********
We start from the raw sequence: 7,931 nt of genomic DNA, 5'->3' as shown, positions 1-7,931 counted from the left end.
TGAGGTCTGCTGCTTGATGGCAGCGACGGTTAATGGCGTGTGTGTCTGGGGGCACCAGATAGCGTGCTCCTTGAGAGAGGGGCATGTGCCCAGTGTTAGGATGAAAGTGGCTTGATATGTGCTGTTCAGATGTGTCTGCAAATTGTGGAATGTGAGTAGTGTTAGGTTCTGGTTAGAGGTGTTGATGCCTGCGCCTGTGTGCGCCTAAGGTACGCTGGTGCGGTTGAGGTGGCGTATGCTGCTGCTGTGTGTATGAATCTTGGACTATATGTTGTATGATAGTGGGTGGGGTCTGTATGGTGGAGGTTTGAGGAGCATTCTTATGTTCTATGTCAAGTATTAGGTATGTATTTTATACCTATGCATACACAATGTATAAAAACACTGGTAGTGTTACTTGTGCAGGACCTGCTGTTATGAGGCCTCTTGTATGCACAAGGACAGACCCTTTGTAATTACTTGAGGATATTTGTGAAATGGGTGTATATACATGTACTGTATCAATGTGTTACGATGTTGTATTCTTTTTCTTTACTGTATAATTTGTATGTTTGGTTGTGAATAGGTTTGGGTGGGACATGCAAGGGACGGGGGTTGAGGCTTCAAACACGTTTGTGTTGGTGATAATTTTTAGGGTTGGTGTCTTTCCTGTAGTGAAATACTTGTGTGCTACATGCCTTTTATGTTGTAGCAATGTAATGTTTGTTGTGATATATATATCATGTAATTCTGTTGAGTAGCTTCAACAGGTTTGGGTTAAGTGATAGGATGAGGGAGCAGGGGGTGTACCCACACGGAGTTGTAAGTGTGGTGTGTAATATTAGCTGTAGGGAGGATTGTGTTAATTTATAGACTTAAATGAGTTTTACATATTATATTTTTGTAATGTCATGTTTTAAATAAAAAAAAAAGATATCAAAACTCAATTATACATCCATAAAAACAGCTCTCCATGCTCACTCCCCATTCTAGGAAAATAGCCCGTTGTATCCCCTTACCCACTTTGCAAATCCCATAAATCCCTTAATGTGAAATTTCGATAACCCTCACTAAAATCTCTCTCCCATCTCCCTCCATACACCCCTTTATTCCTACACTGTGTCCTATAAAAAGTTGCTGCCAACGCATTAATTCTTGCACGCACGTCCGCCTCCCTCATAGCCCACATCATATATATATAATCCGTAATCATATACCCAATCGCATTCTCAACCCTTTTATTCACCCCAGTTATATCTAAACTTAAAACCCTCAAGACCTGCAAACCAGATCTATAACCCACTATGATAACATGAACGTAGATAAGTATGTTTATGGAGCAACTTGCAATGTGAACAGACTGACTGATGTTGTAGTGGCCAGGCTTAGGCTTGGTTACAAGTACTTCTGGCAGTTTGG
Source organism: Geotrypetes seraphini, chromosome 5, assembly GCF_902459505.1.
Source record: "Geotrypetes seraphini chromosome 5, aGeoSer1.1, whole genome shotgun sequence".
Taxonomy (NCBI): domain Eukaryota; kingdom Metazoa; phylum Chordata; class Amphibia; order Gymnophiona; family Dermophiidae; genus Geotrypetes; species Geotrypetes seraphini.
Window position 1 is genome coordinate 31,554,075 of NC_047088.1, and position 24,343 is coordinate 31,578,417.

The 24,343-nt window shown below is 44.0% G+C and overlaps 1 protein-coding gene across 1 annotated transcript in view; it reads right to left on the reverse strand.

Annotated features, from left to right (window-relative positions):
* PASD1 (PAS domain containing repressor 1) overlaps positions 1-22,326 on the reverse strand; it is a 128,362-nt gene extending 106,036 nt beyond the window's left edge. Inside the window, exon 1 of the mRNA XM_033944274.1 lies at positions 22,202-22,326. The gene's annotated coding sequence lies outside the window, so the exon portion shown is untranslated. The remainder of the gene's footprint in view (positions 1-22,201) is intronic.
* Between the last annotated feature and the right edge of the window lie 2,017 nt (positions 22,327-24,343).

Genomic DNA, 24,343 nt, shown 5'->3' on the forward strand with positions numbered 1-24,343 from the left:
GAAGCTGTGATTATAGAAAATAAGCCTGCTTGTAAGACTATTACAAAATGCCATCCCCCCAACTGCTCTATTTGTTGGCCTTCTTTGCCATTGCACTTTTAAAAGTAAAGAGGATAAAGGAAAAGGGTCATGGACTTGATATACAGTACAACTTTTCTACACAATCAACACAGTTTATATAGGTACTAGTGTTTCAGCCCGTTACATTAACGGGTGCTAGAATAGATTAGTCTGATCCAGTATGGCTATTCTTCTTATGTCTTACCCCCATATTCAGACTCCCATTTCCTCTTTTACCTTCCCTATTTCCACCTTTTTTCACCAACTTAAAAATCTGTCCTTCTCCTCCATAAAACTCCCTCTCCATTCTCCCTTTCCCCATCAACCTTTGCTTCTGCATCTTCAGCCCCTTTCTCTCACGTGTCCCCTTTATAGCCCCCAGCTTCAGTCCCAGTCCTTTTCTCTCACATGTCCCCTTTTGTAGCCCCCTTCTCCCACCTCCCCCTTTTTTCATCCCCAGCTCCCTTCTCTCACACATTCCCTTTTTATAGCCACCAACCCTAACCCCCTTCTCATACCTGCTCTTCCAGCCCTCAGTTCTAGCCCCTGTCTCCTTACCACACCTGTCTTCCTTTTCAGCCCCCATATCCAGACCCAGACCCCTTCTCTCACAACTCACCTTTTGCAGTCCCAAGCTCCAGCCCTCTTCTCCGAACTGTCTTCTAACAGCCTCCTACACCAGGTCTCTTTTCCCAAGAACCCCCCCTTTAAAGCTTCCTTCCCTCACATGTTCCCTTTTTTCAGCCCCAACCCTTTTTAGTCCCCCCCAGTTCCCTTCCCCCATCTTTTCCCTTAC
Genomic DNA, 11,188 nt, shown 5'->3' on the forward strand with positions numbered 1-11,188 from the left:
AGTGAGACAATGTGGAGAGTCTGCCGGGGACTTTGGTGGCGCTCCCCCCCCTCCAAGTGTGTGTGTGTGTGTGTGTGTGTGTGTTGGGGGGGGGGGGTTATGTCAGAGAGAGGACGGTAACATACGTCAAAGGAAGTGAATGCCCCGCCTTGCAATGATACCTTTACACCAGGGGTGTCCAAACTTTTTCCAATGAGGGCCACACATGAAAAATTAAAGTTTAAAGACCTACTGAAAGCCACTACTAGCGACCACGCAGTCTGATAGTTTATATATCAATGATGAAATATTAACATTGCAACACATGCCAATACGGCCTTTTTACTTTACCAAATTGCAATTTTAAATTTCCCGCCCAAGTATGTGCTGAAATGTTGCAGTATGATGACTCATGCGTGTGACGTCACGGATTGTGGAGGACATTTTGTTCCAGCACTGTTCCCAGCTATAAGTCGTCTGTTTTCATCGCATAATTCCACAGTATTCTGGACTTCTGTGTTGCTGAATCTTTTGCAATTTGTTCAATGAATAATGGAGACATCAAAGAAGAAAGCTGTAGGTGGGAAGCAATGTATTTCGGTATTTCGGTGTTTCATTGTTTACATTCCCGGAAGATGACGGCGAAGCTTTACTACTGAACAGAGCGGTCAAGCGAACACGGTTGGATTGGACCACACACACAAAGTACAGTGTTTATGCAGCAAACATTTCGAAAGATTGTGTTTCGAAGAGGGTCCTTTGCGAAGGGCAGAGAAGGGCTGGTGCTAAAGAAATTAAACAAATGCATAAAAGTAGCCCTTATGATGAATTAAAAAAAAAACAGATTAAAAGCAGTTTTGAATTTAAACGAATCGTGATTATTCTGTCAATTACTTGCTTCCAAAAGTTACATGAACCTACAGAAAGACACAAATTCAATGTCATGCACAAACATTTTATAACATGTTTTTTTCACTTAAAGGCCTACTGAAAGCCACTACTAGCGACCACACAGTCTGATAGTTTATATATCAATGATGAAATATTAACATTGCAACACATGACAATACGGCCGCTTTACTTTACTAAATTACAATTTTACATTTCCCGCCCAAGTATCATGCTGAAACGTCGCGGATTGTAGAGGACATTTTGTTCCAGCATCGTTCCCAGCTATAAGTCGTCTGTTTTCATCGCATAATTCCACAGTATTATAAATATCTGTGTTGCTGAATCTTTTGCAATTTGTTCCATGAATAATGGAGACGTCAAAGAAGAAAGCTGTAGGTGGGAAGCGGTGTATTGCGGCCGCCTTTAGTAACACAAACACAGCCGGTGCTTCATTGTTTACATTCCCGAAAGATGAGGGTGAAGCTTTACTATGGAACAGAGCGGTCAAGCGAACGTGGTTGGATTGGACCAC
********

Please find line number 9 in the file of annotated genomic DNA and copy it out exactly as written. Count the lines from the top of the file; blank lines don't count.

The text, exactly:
* PASD1 (PAS domain containing repressor 1) overlaps positions 1-22,326 on the reverse strand; it is a 128,362-nt gene extending 106,036 nt beyond the window's left edge. Inside the window, exon 1 of the mRNA XM_033944274.1 lies at positions 22,202-22,326. The gene's annotated coding sequence lies outside the window, so the exon portion shown is untranslated. The remainder of the gene's footprint in view (positions 1-22,201) is intronic.